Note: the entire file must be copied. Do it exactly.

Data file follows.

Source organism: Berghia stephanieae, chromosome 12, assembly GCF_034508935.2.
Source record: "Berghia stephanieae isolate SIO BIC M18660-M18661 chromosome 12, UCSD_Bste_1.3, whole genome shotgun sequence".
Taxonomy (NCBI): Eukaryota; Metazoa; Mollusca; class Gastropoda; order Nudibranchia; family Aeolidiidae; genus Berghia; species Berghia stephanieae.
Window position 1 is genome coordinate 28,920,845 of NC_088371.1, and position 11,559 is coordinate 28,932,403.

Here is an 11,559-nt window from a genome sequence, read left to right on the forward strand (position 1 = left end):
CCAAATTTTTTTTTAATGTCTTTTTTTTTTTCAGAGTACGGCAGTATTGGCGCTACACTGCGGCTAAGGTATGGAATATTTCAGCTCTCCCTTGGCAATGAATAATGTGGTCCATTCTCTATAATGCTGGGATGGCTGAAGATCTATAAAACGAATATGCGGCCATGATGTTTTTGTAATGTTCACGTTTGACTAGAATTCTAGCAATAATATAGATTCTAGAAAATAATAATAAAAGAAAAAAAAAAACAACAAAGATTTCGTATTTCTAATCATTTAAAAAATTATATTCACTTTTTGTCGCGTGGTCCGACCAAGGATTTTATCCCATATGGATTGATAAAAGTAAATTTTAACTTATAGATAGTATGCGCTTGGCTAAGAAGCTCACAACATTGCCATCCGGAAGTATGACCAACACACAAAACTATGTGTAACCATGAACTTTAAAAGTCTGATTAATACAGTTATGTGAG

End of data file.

Source organism: Berghia stephanieae, chromosome 12, assembly GCF_034508935.2.
Source record: "Berghia stephanieae isolate SIO BIC M18660-M18661 chromosome 12, UCSD_Bste_1.3, whole genome shotgun sequence".
Taxonomy (NCBI): Eukaryota; Metazoa; Mollusca; class Gastropoda; order Nudibranchia; family Aeolidiidae; genus Berghia; species Berghia stephanieae.
Window position 1 is genome coordinate 28,920,845 of NC_088371.1, and position 11,559 is coordinate 28,932,403.

Here is an 11,559-nt window from a genome sequence, read left to right on the forward strand (position 1 = left end):
CCAAATTTTTTTTTAATGTCTTTTTTTTTTTCAGAGTACGGCAGTATTGGCGCTACACTGCGGCTAAGGTATGGAATATTTCAGCTCTCCCTTGGCAATGAATAATGTGGTCCATTCTCTATAATGCTGGGATGGCTGAAGATCTATAAAACGAATATGCGGCCATGATGTTTTTGTAATGTTCACGTTTGACTAGAATTCTAGCAATAATATAGATTCTAGAAAATAATAATAAAAGAAAAAAAAAAACAACAAAGATTTCGTATTTCTAATCATTTAAAAAATTATATTCACTTTTTGTCGCGTGGTCCGACCAAGGATTTTATCCCATATGGATTGATAAAAGTAAATTTTAACTTATAGATAGTATGCGCTTGGCTAAGAAGCTCACAACATTGCCATCCGGAAGTATGACCAACACACAAAACTATGTGTAACCATGAACTTTAAAAGTCTGATTAATACAGTTATGTGAG